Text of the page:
Writing for writing sake is wonderful. It can fulfill an individual artistic need; it can be a kind of therapy; it can scratch a creative itch. But it is not enough.
Here in the shed I keep an old guitar. I’ve written about it before. It’s a six-string acoustic Yamaha I bought in the early 1970s when I was in high school with money I made from delivering newspapers. Yes, I was a paper boy, a job that not longer exists. I keep the guitar in the shed to fool around, to combine a few chords for fun; and occasionally write music. Some of it I have shared in myriad ways.
Employing that guitar only to scratch that creative itch would be beneficial, helpful, and maybe even artistically satisfying. But it is not enough.
I contend that any creative endeavor must be shared. It’s part of the continuum of art. Contemplate it. Make it. Share it. Sharing it is part of the process. Music, writing, painting, art of all types is communal. It is meant to be offered up to the world.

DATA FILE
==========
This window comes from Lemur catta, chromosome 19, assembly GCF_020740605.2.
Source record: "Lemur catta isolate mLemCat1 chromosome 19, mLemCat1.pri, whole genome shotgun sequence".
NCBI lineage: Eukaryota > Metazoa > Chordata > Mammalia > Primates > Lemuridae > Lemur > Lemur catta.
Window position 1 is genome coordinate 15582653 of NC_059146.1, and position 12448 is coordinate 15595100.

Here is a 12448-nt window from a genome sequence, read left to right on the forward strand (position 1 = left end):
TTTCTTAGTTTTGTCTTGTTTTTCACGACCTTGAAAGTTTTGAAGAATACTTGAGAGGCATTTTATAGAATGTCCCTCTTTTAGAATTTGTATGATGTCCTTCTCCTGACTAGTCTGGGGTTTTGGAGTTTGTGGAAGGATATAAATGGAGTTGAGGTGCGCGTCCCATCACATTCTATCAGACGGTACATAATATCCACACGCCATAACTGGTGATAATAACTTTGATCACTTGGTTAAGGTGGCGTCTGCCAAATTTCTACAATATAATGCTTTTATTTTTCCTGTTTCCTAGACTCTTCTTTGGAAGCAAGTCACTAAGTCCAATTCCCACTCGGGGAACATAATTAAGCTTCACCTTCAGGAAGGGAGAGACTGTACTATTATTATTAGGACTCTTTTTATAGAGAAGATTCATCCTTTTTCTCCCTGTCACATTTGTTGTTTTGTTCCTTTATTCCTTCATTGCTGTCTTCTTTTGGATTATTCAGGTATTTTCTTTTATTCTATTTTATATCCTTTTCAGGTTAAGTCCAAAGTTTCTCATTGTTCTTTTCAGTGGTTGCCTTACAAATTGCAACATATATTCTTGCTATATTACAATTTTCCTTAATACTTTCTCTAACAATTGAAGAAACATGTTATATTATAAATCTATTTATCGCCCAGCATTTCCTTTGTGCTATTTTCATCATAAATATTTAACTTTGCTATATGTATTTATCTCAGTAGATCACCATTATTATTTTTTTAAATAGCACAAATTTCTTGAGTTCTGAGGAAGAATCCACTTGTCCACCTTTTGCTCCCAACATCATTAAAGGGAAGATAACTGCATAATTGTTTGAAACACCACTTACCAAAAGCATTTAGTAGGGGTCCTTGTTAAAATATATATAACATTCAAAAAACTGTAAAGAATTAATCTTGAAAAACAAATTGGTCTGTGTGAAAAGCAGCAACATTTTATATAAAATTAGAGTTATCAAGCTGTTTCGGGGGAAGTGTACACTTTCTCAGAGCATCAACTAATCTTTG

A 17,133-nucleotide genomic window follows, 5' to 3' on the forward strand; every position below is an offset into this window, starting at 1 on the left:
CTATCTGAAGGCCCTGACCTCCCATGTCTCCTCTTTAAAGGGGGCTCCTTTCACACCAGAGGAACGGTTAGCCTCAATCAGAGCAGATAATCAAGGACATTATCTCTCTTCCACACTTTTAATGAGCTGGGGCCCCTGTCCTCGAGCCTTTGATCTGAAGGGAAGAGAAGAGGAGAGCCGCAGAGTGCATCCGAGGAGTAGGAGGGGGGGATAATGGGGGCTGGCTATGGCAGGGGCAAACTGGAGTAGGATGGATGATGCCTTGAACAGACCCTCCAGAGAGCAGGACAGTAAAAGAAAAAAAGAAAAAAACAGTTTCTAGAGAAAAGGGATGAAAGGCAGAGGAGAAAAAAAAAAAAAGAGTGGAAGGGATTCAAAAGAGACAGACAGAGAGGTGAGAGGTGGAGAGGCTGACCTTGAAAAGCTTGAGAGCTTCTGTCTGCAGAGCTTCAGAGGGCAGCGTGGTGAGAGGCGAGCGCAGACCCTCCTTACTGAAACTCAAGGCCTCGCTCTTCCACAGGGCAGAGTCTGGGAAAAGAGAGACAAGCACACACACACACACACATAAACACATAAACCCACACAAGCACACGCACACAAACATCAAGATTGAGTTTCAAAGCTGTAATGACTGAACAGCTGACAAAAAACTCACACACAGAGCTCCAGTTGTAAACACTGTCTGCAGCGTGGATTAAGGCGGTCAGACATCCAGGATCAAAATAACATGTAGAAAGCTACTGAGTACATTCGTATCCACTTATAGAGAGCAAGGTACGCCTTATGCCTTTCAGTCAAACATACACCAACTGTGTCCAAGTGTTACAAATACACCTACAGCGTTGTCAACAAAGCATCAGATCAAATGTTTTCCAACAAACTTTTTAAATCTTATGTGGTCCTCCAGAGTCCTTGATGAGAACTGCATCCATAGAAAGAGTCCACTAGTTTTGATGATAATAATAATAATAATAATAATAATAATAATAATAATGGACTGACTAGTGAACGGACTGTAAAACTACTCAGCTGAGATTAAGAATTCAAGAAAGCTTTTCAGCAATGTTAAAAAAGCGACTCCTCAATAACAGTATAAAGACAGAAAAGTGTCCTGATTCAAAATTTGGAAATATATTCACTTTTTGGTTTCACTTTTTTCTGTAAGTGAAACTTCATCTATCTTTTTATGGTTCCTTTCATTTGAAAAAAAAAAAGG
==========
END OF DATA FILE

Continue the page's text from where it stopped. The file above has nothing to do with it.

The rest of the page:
And that brings me to this.
Each year, the Hemingway Foundation of Oak Park, IL conducts a Hemingway Shorts Contest. The word “contest” really doesn’t fit, although there is a cash prize for the best short piece. Mainly, Hemingway Shorts was created fo promote the idea of sharing your art. It calls for submissions and eleven of the best stories, including the top piece, are published in the Foundation’s annual literary magazine. The idea is to support writers of all kinds and writers at varying stages of their writing life. Part of the Hemingway Shorts project includes an essays scholarship for high school students.
It’s time for you to share. Write your story and share it with the Hemingway Foundation for a chance to be recognized and possibly published. The Foundation looks for work that touches the head and the heart, that moves us, that challenges us, that makes us think.
Come share your work. Share with us. And maybe someday I’ll record a song here in the shed on this old guitar and let you have a listen. After all, that would be in the spirit of things, now wouldn’t it?